7 Common Causes Of Breast Pain You Should Know

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In this article, we’ll discuss some common causes of breast pain.

Overview

Breast pain is a very common occurrence, especially in the female population. Approximately 70% of women worldwide, or every 1 out of 3 women report a case.

Also known as “mastalgia”, the severity of breast pain can range from mild to extreme. It includes tenderness of breasts, a stingy burning pain, or tightness in the breast tissues.

Breast pain becomes a lot less frequent after menopause, but constant pain should be checked. Premenopausal women suffer from mastalgia occasionally or under rare circumstances, continuously.

The causes of breast pain range from menstrual reasons to cysts, medications, and many more. To make this distinction easier, breast pain has been divided into two broad categories – cyclic and noncyclic.

Symptoms Of Breast Pain

With distinct characteristics under both categories, these symptoms make it easier to classify the kind of breast pain.

1. Cyclic Breast Pain

Cyclic breast pain makes it completely evident that it is related to the menstrual cycle. It usually occurs a few weeks before menstruation starts but subsides after the cycle. Since it is related to periods, it can only be seen in premenopausal women, or women who have almost reached menopause.

Cyclical mastalgia might cause a certain amount of lumpiness and swelling in both the breasts and also give the feeling of a dull, heavy ache. It originates around the upper and outer sections of the breast and can spread out to near the underarm.

2. Noncyclic Breast Pain

Noncyclical breast pain comes unrelated to a period cycle and thus is more common in postmenopausal women. It usually affects a localized area in one breast and might diffuse to the other areas later.

This kind of breast pain might be irregular or constant and make the affected breast feel sore or tight. It can even give a burning sensation.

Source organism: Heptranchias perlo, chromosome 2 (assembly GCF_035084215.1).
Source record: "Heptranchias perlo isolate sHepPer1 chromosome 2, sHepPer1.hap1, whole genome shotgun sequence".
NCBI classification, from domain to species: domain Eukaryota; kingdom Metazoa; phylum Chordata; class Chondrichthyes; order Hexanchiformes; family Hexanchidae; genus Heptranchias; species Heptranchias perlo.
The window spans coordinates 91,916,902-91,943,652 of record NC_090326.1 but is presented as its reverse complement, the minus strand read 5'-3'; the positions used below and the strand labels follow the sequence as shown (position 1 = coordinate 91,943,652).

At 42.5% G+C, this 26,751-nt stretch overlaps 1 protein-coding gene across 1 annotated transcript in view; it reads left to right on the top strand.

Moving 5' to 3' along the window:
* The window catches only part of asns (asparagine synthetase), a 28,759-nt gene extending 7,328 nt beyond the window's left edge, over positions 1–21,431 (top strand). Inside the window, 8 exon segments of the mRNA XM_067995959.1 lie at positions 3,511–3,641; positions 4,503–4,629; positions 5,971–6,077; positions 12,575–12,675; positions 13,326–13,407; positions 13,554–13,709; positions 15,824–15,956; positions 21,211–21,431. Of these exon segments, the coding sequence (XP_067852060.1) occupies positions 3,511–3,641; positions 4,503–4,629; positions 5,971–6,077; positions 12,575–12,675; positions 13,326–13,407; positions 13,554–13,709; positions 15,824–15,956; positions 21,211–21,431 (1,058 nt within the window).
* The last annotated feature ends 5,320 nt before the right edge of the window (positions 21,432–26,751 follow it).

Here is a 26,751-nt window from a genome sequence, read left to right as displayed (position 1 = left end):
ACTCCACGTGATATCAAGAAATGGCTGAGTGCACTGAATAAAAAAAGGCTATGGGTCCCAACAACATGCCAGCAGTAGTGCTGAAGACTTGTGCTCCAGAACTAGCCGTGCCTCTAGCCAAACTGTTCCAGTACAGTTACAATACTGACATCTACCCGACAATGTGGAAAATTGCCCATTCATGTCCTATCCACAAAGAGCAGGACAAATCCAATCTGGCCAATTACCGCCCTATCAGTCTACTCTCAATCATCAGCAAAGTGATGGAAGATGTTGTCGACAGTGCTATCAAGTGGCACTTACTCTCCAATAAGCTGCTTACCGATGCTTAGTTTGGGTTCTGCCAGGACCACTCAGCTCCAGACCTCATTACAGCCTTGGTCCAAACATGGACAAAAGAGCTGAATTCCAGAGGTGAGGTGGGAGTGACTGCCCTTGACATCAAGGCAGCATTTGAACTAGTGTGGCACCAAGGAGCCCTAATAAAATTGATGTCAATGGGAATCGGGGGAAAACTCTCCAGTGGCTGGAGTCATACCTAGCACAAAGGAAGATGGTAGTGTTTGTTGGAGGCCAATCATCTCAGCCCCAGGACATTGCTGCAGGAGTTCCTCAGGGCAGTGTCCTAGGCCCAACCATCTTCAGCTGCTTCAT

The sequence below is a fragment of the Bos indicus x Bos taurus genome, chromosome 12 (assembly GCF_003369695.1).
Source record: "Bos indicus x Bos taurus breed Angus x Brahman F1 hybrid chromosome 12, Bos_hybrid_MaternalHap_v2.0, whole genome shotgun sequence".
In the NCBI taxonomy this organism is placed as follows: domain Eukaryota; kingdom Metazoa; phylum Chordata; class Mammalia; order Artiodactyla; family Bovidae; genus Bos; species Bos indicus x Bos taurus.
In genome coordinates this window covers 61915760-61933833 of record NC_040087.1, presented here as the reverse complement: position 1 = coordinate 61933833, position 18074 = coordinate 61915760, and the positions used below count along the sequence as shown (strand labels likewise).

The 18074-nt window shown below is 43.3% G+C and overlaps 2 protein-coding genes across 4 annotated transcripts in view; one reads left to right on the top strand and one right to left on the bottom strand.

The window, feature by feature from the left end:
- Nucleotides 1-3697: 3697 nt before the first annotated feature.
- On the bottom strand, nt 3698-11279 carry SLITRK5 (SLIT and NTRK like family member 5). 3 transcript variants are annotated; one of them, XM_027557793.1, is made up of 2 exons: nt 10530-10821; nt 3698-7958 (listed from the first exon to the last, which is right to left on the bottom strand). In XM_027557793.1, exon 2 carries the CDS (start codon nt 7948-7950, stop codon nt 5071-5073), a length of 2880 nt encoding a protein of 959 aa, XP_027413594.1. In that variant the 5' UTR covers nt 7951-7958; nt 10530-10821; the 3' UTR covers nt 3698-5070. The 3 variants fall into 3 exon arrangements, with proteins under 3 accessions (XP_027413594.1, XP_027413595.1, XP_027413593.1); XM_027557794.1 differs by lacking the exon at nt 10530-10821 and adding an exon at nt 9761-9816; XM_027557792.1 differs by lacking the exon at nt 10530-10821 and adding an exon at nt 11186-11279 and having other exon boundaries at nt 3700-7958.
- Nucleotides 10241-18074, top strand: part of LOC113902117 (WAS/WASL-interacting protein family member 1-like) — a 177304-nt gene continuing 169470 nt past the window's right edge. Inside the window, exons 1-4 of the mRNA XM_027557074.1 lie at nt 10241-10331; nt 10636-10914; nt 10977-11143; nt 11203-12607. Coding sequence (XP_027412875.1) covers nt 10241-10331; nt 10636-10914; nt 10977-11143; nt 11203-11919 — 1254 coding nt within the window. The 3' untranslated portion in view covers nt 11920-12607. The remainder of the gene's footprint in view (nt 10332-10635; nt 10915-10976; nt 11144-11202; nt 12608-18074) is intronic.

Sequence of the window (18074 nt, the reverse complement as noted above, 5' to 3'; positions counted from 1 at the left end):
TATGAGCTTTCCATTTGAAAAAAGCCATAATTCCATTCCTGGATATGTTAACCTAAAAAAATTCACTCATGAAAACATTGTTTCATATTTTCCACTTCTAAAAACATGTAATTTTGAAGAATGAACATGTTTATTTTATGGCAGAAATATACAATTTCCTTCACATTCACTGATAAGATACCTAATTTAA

Causes Of Breast Pain

Now that we have discussed the symptoms of the two kinds of mastalgia, mentioned below are some of the most common causes.

Since premenopausal women are usually affected by cyclical breast pain, it is more common for the underlying causes to be related to hormonal or fibrocystic changes or a fatty acid imbalance. However, other reasons cannot completely be ruled out.

Noncyclical reasons can include everything from extramammary concerns to support issues.

1. Hormonal Instability

Hormonal instability and breast pain have been found to have a strong interconnection. Menstruation causes the two hormones – estrogen and progesterone – levels to fluctuate in the body. These alterations often lead to breast pain.

Since women experience a heightened sensitivity to these hormones with age, it can indirectly cause more pain as they get older. Usually, when this is the cause, the pain can get worse 2 to 3 days before the cycle begins and subside after the cycle. This cyclical pain also diminishes after menopause.

Here are certain situations under which pain due to hormonal changes is possible:

  • Onset of puberty
  • Monthly menstruation (including PMS)
  • Early pregnancy (first trimester)
  • Menopause

Also Read: Can You Drink Alcohol During Menopause?

To determine if this is the underlying cause, a diary can be maintained of all the times breast pain was caused right before the onset of periods.

Treatment suggestions:

  • Avoid caffeine
  • Reduce fats and salt in the diet
  • Eliminate smoking
  • Medicines like pain relievers, hormonal pills, or birth control pills (Yasmin pill or Lo Ovral, for example)

Also Read: Simple Tips For Better Health

2. Fibrocystic Alterations

With age, the breast tissue starts getting replaced by more and more fat. This process is called involution and though usually harmless, it might lead to the growth of a cyst and fibrous tissue.

The lumpiness can increase around a period cycle.